Archive for Renee Adoree

The Sunday Intertitle: An Eleven Letter Word

Posted in FILM, literature, MUSIC with tags , , , , , , , , , , , on February 3, 2019 by dcairns

What unmentionable word is John Gilbert mentioning here in THE BIG PARADE (1925)? Not BASTARDS, surely. Too many letters. I think it must be BUTTFUCKERS.

You have to remember, it was a different era.

I first knew of this movie through Brownlow & Gill’s Hollywood series, which I saw on first airing some thirty-nine years ago, so it’s pretty bad that it’s taken me this long to catch up with it (and worse that I open my analysis with a sodomy joke). Sometimes the makers of that legendary series would make a film look even better than it was, by careful extraction of the juiciest morsels, and that’s sort of true here. Nearly everything involving the pastoral love affair with Renee Adoree is either a drag, or frankly incredible (not her fault). And then there’s the repulsive Karl Dane as a comic relief buddy out of Nosferatu’s worst nightmares.

But the great bits are indeed great, elevating the whole proposition to well-deserved classic status.

Vidor writes in his book that he took care to always film the advancing US army traveling from screen left to screen right, because on a map, west is left and east is right. An army going from America to Europe and then advancing should have a rightward movement — this will seem subconsciously CORRECT to an audience and if you stick to it, all confusion can be avoided. It’s a beautiful, simple, almost dumb idea.

In fact, Vidor abandons it for his most celebrated sequence, the death march through the forest. I’m not sure why. Much of the scene is purely frontal, but for the really wide shots, the army is moving right to left — maybe because that creates slightly more tension in a western audience comfortable reading text from right to left.

Vidor specified that the scene should be scored with just a slow, solo drum beat — which he had used to choreograph it during filming, his soldiers marching and dying to the rhythm. Carl Davis, rescoring the movie for Thames Silents, can’t bring himself to go THAT stark and simple, but he does allow the steady, deadly percussion to dominate.

The most impressive thing, though, is how Vidor initially keeps Death in the background.

As the men march, we slowly become aware that there are bodies strewn here and there among the fallen leaves. Gilbert has to step over one, which brings them more sharply into our consciousness. Then — BANG! — an out-of-focus figure in the background throws up his rifle and drops.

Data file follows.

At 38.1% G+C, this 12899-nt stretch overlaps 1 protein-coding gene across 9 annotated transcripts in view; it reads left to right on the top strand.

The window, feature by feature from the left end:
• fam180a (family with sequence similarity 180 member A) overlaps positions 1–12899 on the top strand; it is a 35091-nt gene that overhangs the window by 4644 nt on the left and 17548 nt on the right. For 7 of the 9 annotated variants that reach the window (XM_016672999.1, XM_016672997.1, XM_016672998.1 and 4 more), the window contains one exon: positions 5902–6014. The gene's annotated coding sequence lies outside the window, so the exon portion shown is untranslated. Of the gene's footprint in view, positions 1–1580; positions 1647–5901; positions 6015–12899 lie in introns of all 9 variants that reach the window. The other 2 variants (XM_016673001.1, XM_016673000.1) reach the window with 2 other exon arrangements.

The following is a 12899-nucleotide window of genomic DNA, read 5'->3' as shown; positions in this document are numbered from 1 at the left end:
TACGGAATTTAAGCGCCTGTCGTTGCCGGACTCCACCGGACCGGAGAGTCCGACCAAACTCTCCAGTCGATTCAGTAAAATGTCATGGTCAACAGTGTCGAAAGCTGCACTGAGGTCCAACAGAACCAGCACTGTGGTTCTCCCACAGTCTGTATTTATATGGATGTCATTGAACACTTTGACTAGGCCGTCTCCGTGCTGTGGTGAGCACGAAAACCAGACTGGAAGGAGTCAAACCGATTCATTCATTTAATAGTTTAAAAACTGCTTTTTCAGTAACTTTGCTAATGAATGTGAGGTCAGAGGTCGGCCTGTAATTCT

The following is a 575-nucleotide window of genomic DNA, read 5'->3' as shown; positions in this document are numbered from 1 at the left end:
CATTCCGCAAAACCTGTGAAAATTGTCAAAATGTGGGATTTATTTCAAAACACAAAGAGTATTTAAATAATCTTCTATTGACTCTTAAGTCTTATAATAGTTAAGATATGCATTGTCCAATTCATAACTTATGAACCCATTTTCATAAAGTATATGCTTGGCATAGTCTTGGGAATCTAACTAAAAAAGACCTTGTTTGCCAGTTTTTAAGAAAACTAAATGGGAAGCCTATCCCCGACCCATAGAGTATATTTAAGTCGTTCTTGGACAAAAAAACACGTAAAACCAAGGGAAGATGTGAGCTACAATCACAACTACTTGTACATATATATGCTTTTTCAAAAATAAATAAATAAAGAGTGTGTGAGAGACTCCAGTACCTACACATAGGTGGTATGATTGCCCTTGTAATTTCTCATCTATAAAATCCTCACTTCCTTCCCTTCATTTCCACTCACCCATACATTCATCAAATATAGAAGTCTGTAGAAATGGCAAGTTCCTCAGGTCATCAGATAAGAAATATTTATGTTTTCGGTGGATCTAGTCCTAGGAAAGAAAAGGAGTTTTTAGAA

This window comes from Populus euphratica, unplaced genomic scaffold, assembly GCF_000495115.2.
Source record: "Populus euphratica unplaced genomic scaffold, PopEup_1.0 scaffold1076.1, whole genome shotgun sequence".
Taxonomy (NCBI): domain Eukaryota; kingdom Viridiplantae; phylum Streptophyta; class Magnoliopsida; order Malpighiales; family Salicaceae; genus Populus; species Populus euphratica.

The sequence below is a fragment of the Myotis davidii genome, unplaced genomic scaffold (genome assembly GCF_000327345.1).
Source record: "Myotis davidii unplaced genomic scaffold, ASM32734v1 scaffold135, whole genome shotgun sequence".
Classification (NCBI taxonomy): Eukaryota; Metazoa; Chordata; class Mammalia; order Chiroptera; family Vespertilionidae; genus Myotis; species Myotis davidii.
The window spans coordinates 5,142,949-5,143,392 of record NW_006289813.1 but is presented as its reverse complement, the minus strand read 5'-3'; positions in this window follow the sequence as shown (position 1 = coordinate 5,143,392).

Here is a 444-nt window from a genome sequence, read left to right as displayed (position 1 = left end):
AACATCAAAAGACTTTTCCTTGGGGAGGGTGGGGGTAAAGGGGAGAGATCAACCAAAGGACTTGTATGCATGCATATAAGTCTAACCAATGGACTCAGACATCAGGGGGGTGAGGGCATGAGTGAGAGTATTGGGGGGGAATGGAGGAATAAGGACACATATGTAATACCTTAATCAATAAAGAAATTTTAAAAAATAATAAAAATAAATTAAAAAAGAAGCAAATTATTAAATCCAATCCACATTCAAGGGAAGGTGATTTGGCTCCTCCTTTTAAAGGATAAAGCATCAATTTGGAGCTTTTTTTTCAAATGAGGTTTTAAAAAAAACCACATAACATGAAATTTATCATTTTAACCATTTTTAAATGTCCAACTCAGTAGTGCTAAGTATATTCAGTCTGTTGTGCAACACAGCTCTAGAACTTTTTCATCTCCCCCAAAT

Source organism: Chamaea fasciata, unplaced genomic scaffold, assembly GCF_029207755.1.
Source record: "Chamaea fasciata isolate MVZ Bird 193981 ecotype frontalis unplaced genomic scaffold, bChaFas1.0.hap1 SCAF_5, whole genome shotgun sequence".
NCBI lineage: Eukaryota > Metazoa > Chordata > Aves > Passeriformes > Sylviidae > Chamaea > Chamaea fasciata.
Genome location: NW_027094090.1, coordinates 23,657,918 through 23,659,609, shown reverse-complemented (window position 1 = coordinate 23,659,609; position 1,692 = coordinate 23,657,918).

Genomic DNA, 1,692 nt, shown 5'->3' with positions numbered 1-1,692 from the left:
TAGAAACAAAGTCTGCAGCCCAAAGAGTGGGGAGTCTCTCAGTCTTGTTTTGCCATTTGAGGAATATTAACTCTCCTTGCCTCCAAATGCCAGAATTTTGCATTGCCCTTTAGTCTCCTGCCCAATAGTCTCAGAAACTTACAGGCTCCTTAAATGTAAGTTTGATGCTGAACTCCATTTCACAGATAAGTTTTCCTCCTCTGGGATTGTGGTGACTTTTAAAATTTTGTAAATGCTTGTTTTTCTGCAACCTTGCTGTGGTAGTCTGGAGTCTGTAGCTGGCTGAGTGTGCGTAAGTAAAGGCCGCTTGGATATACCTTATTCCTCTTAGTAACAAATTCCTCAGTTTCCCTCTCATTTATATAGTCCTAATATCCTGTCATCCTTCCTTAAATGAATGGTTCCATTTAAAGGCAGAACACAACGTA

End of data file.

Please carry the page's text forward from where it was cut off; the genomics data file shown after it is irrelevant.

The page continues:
You can just see him, on his knees by Karl Dane’s elbow on the right.

Then, in a closer shot on Tom O’Brien, another one goes (far right). The closer view makes the casualty seem even more incidental, somehow. Our protagonists seem unaware of what’s happening (an ambiguity of silent cinema: surely they’d hear the gunshots?). By putting the fatalities in the background and out of focus, Vidor somehow emphasises them by refusing to emphasise them. There’s a greater quality of “Look out!” since we can see what the men cannot.

There are a lot more great moments in the film. The POV that follows, tracking towards an enemy position… It feels like this may have influenced the execution scene in PATHS OF GLORY, the hit in the woods in MILLER’S CROSSING, the climax of THE WAY AHEAD…

THE BIG PARADE stars Count Vronsky, Nag Ping, Starbuck, Wolf Larsen and Stupid McDuff.

 

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The Sunday Intertitle: Backchat

Posted in FILM, literature with tags , , , , , , , on December 21, 2014 by dcairns

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Tay Garnett, based on his terrific autobiography, Light Your Torches and Pull Up Your Tights, could either be said to have led a charmed life — a long and frequently successful career, narrow escapes from death — or an unlucky one — a long and just as frequently UNsuccessful career, narrow escapes from death that left him with serious injuries. The big missed opportunity for me seems to come in the early thirties when, with HER MAN and PRESTIGE, Garnett showed himself to be visually just about the best director in town. The former film is also a very good movie, seemingly inventing a lot of the roughhouse comedy John Ford would come to specialise in.

For whatever reason, Garnett soon tamped down his photographic flamboyance, and made his best-known movies in a more anonymous style. A shame.

But all this made me very curious to see even earlier TG films. The only silent I could source was THE SPIELER, which came heavily recommended by The Chiseler’s Danny Riccuito, who praised its slangy intertitles. Here’s a fairly late silent movie whose title and concept are predicated upon speech, that of a carnival barker, played with characteristic and wearisome ebullience by Alan Hale (above). “You sure print a mean waffle,” he tells Renee Adoree. But it’s the scenes with bad-guy crook Fred Kohler (of UNDERWORLD) that get all the best slang.

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“Listen, Red — the twist caught me pinchin’ a pigskin. She aired me.”

It’s forgotten today, but this movie caused a Hollywood-wide apostrophe shortage, so informal were its intertitles.

Maybe my expectations were too high, but sadly THE SPIELER does not supply the wheeling, whooshing and arching camera moves of the Garnett pre-codes. There are a few snazzy bits, but they’re parceled out cautiously in key moments. The good crooks versus bad crooks in a crooked world approach does seem to anticipate the Warners worldview of later years, but I find all that more compelling with actual audible gab. Still, there’s a quaint thrill to be had from a prolonged closeup of Hale moving his lips rapidly, displaying the kind of verbal dexterity a movie of this era simply has to leave to the audience’s imagination.